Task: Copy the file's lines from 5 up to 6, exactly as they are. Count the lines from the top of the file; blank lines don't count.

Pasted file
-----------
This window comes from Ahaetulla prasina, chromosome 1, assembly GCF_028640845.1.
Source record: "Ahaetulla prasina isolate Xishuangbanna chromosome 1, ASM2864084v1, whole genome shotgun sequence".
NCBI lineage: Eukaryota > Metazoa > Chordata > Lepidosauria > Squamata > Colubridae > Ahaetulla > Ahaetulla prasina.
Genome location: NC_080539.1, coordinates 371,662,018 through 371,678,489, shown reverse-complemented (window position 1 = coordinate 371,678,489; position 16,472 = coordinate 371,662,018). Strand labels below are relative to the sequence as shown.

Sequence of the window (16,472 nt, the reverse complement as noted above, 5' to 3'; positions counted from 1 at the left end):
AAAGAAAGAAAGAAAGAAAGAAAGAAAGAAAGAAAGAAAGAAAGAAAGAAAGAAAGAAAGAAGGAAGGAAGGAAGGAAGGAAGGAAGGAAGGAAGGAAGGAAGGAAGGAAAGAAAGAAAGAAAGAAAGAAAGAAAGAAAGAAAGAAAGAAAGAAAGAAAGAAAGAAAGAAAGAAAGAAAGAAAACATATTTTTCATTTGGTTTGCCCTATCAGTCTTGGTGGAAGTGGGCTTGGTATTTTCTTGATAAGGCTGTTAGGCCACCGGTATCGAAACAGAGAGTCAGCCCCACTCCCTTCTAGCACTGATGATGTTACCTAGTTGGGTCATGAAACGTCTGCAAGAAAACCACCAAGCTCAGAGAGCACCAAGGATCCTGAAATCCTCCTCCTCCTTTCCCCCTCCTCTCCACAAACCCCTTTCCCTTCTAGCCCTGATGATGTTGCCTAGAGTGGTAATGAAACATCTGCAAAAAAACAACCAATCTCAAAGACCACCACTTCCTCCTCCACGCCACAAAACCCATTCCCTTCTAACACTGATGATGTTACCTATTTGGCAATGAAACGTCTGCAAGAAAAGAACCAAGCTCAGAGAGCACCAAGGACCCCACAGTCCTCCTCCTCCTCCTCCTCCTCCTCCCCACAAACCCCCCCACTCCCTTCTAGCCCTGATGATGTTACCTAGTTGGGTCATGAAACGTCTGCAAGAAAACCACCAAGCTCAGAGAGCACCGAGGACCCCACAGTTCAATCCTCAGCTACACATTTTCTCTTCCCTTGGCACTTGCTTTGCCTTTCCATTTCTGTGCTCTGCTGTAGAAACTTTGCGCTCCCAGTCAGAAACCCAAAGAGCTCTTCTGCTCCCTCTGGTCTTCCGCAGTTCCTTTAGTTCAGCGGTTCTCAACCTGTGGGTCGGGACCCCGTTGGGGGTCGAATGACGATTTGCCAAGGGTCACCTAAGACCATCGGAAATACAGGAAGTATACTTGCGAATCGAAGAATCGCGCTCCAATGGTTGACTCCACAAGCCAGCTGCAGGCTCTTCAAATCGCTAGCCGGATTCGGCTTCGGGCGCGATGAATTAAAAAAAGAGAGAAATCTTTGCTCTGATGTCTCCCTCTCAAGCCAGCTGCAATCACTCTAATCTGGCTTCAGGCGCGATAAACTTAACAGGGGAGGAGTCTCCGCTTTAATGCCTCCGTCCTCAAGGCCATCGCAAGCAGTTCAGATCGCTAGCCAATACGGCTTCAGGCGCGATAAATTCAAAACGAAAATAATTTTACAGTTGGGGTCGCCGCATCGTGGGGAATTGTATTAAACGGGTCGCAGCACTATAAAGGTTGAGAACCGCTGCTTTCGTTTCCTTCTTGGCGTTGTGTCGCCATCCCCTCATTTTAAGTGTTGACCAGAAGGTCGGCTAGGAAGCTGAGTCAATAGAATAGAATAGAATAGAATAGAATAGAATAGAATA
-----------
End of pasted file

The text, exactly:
Sequence of the window (16,472 nt, the reverse complement as noted above, 5' to 3'; positions counted from 1 at the left end):
AAAGAAAGAAAGAAAGAAAGAAAGAAAGAAAGAAAGAAAGAAAGAAAGAAAGAAAGAAAGAAGGAAGGAAGGAAGGAAGGAAGGAAGGAAGGAAGGAAGGAAGGAAGGAAAGAAAGAAAGAAAGAAAGAAAGAAAGAAAGAAAGAAAGAAAGAAAGAAAGAAAGAAAGAAAGAAAGAAAGAAAACATATTTTTCATTTGGTTTGCCCTATCAGTCTTGGTGGAAGTGGGCTTGGTATTTTCTTGATAAGGCTGTTAGGCCACCGGTATCGAAACAGAGAGTCAGCCCCACTCCCTTCTAGCACTGATGATGTTACCTAGTTGGGTCATGAAACGTCTGCAAGAAAACCACCAAGCTCAGAGAGCACCAAGGATCCTGAAATCCTCCTCCTCCTTTCCCCCTCCTCTCCACAAACCCCTTTCCCTTCTAGCCCTGATGATGTTGCCTAGAGTGGTAATGAAACATCTGCAAAAAAACAACCAATCTCAAAGACCACCACTTCCTCCTCCACGCCACAAAACCCATTCCCTTCTAACACTGATGATGTTACCTATTTGGCAATGAAACGTCTGCAAGAAAAGAACCAAGCTCAGAGAGCACCAAGGACCCCACAGTCCTCCTCCTCCTCCTCCTCCTCCTCCCCACAAACCCCCCCACTCCCTTCTAGCCCTGATGATGTTACCTAGTTGGGTCATGAAACGTCTGCAAGAAAACCACCAAGCTCAGAGAGCACCGAGGACCCCACAGTTCAATCCTCAGCTACACATTTTCTCTTCCCTTGGCACTTGCTTTGCCTTTCCATTTCTGTGCTCTGCTGTAGAAACTTTGCGCTCCCAGTCAGAAACCCAAAGAGCTCTTCTGCTCCCTCTGGTCTTCCGCAGTTCCTTTAGTTCAGCGGTTCTCAACCTGTGGGTCGGGACCCCGTTGGGGGTCGAATGACGATTTGCCAAGGGTCACCTAAGACCATCGGAAATACAGGAAGTATACTTGCGAATCGAAGAATCGCGCTCCAATGGTTGACTCCACAAGCCAGCTGCAGGCTCTTCAAATCGCTAGCCGGATTCGGCTTCGGGCGCGATGAATTAAAAAAAGAGAGAAATCTTTGCTCTGATGTCTCCCTCTCAAGCCAGCTGCAATCACTCTAATCTGGCTTCAGGCGCGATAAACTTAACAGGGGAGGAGTCTCCGCTTTAATGCCTCCGTCCTCAAGGCCATCGCAAGCAGTTCAGATCGCTAGCCAATACGGCTTCAGGCGCGATAAATTCAAAACGAAAATAATTTTACAGTTGGGGTCGCCGCATCGTGGGGAATTGTATTAAACGGGTCGCAGCACTATAAAGGTTGAGAACCGCTGCTTTCGTTTCCTTCTTGGCGTTGTGTCGCCATCCCCTCATTTTAAGTGTTGACCAGAAGGTCGGCTAGGAAGCTGAGTCAATAGAATAGAATAGAATAGAATAGAATAGAATAGAATA